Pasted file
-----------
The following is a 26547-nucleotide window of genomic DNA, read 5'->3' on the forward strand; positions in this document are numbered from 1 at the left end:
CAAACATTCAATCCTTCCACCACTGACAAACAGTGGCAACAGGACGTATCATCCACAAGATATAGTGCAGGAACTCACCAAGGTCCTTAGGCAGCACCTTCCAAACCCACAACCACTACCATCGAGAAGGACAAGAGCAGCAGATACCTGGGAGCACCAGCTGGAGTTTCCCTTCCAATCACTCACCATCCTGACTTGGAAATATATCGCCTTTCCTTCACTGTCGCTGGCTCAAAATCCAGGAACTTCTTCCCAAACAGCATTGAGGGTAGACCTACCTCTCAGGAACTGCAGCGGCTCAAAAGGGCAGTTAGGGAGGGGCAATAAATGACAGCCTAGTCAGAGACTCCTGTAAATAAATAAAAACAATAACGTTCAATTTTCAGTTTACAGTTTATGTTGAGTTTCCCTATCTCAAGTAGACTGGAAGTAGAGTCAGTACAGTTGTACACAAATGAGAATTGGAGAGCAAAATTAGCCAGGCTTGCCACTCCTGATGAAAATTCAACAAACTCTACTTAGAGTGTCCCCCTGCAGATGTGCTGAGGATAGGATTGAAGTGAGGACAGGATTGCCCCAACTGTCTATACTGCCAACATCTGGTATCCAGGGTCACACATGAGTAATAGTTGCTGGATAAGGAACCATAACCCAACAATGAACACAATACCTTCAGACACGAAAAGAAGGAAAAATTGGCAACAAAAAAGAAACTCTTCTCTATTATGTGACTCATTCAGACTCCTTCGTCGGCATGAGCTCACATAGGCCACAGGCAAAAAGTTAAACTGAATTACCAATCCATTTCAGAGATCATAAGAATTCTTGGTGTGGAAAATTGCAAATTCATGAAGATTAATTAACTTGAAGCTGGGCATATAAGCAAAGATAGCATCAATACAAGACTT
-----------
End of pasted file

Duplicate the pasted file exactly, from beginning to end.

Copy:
The following is a 26547-nucleotide window of genomic DNA, read 5'->3' on the forward strand; positions in this document are numbered from 1 at the left end:
CAAACATTCAATCCTTCCACCACTGACAAACAGTGGCAACAGGACGTATCATCCACAAGATATAGTGCAGGAACTCACCAAGGTCCTTAGGCAGCACCTTCCAAACCCACAACCACTACCATCGAGAAGGACAAGAGCAGCAGATACCTGGGAGCACCAGCTGGAGTTTCCCTTCCAATCACTCACCATCCTGACTTGGAAATATATCGCCTTTCCTTCACTGTCGCTGGCTCAAAATCCAGGAACTTCTTCCCAAACAGCATTGAGGGTAGACCTACCTCTCAGGAACTGCAGCGGCTCAAAAGGGCAGTTAGGGAGGGGCAATAAATGACAGCCTAGTCAGAGACTCCTGTAAATAAATAAAAACAATAACGTTCAATTTTCAGTTTACAGTTTATGTTGAGTTTCCCTATCTCAAGTAGACTGGAAGTAGAGTCAGTACAGTTGTACACAAATGAGAATTGGAGAGCAAAATTAGCCAGGCTTGCCACTCCTGATGAAAATTCAACAAACTCTACTTAGAGTGTCCCCCTGCAGATGTGCTGAGGATAGGATTGAAGTGAGGACAGGATTGCCCCAACTGTCTATACTGCCAACATCTGGTATCCAGGGTCACACATGAGTAATAGTTGCTGGATAAGGAACCATAACCCAACAATGAACACAATACCTTCAGACACGAAAAGAAGGAAAAATTGGCAACAAAAAAGAAACTCTTCTCTATTATGTGACTCATTCAGACTCCTTCGTCGGCATGAGCTCACATAGGCCACAGGCAAAAAGTTAAACTGAATTACCAATCCATTTCAGAGATCATAAGAATTCTTGGTGTGGAAAATTGCAAATTCATGAAGATTAATTAACTTGAAGCTGGGCATATAAGCAAAGATAGCATCAATACAAGACTT